The digitisation of predictive technology: digital twins

Antonio Ramírez    10 January, 2022

I still remember talking to my colleague Miguel Mateo after his presentation at the Telefónica Tech stand at MWC21 (Mobile World Congress 2021) about how the union of Predictive Algorithmics and 5G has led to an unprecedented predictive maintenance revolution.

We both agreed that the immediate future of this new 5G+Predictive technology was the Digital Twins and their application to many sectors of the economy and industry, and yet they are still largely unknown for what they can bring to industries

Digital twins

In a simple and broadly understandable way, a digital twin has the ability to interpret information captured in a physical world and display it to humans in a graphical format so that they can do two things.

If you imagine the engines of a factory assembly line or those of a lift bridge, the entire piping network of a warship, or the rotor of a wind turbine, to give a few examples, you will understand what I mean by physical world.

The first thing that a digital twin brings, apart from having a digital image of the infrastructure and/or asset it represents, is the ability to see in real time the status of that infrastructure, being able to show you in a simple and easy way the important and/or critical information of all your assets. At the same time, it can make decisions by activating internal processes, triggering alarms or others depending on the information collected thanks to the machine learning algorithms it incorporates.

A tool for decision-making and cost savings

The second contribution, and in my opinion just as important as the first, is the ability to be able to draw different scenarios, as the user wishes, so that he/she can analyse them and make decisions based on what he/she sees.

You can imagine the benefits a factory operations manager can get from being able to build performance and failure prediction scenarios for the assembly lines.

Or how much better the investment made every year in the maintenance of national infrastructures can be managed if engineers can see in their digital twin the current state of roads, tunnels, bridges, railways, ports and predict when any of them might have problems, depending on the scenarios under study.

These two scenarios are a mere sample, but now think of other sectors and industries that need to monitor the state of their infrastructure or assets and maximise them for optimal performance and better productivity and competitiveness.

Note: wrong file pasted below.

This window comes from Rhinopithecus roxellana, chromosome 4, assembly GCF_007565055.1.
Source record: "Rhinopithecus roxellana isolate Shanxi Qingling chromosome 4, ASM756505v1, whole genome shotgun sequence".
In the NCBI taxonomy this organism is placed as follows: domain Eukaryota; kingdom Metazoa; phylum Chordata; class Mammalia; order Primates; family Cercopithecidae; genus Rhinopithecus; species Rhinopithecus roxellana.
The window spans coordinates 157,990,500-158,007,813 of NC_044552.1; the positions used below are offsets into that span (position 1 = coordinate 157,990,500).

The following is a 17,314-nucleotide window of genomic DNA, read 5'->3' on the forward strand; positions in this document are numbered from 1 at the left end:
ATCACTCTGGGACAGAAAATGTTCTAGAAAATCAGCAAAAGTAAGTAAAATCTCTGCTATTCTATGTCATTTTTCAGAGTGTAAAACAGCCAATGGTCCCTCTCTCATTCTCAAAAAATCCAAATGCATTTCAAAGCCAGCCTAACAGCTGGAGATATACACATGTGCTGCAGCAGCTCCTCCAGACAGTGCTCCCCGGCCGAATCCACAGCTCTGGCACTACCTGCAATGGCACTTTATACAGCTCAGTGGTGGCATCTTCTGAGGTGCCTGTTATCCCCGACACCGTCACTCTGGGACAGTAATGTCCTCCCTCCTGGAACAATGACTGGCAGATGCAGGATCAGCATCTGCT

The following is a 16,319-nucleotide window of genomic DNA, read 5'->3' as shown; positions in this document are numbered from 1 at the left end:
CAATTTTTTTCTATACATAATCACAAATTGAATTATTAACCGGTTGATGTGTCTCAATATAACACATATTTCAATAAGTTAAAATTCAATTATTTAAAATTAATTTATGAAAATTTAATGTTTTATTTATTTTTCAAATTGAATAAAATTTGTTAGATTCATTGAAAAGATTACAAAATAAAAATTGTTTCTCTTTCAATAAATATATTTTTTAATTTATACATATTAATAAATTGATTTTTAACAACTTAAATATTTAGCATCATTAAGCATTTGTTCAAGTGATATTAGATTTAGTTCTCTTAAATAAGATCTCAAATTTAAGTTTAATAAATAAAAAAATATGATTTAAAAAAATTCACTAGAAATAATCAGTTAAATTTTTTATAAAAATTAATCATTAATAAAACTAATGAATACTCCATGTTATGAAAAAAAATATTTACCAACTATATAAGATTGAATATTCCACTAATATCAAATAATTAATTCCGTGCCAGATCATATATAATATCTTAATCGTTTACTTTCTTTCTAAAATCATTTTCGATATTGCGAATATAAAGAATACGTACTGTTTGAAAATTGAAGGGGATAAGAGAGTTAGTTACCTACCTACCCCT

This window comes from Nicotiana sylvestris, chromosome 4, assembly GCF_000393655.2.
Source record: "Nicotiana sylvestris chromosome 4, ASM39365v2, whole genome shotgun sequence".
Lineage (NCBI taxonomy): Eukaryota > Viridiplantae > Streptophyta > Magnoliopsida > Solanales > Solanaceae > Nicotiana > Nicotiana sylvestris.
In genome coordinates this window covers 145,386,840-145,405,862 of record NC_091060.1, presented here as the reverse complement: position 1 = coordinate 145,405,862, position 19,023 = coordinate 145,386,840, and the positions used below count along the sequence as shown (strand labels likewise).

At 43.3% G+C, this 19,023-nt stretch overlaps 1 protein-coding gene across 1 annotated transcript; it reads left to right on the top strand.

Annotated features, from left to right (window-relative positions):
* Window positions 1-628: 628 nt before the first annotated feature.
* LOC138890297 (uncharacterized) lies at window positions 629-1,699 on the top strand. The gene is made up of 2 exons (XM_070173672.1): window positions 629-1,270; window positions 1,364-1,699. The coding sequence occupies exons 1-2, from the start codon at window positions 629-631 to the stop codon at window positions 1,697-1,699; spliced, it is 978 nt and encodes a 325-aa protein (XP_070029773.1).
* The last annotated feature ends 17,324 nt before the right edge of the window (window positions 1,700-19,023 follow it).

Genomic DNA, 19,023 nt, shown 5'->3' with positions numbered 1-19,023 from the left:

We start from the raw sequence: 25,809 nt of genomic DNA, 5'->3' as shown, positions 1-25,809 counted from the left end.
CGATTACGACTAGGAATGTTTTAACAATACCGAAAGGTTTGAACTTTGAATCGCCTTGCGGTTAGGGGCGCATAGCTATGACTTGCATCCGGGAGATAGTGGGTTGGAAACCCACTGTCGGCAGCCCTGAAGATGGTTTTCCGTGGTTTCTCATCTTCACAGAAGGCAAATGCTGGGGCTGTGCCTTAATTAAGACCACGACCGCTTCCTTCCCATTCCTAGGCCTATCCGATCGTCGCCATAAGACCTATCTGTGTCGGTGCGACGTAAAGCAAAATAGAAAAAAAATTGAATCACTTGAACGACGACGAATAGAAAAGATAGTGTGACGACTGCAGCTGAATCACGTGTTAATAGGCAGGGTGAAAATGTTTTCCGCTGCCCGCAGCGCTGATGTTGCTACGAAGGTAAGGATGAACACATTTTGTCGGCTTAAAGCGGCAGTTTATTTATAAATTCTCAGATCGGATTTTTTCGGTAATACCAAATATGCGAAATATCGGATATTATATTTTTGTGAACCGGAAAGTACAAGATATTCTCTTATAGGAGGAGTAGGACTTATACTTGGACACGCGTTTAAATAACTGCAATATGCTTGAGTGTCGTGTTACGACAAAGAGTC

Just to give you a quick sample. The estimated growth for the next 5 years for the implementation of digital twins is 41.5% (Source: Researchdive.com)

But how does a digital twin work?

If you are one of those who are in doubt about which technologies support digital twins, think of 5G technology, IIoT (Industrial Internet of Things) platforms and predictive technology and you will have a clear idea of what they are.

The way it works, although it may seem simple to you, involves the work of many decades and the knowledge of many experts.

First you must monitor the assets and/or infrastructure you need a digital asset of, and for that you need to put sensors (pressure, vibration, temperature, oil, noise, … or others).

These sensors collect information in real time and send it wirelessly or via Edge Computing technology to a Cloud IIoT platform. And for this we need to have the best possible communications. That is why the role of 5G, since its existence, has become essential for the existence of digital twins and their benefits.

Once the information is on the IIoT platform, it is interpreted, analysed and compared with other databases. This is done using Big Data, and predictive Machine Learning algorithms created by Predictive Analysts and Data Sciences customised for the client and/or industry.

The final part, but just as important, is to represent it graphically and link it with AI (Artificial Intelligence) processes for decision making and/or scenario generation.

How do I know if I need a digital twin?

If you ask me how to decide whether or not you would benefit from a digital twin in your organisation, let me ask you a few questions that will help you think and come up with an answer.

  • Does creating scenarios of your business help you improve your strategies?
  • Does predicting what and when you need to hold an asset help you invest better?
  • Does having all the information related to your asset regardless of the source benefit you?
  • How long do you think it will take your competitor to integrate this technology?
  • Do I have another effective strategy to digitalise my infrastructure?
  • Are there experts who can help me?

As I don’t want to be a pain, I’ll stop asking you questions here, but I’m sure a few more are starting to cross your mind.

Digital Twins are a reality as true as mobile phones, the Internet, aeroplanes and computers were in their time.

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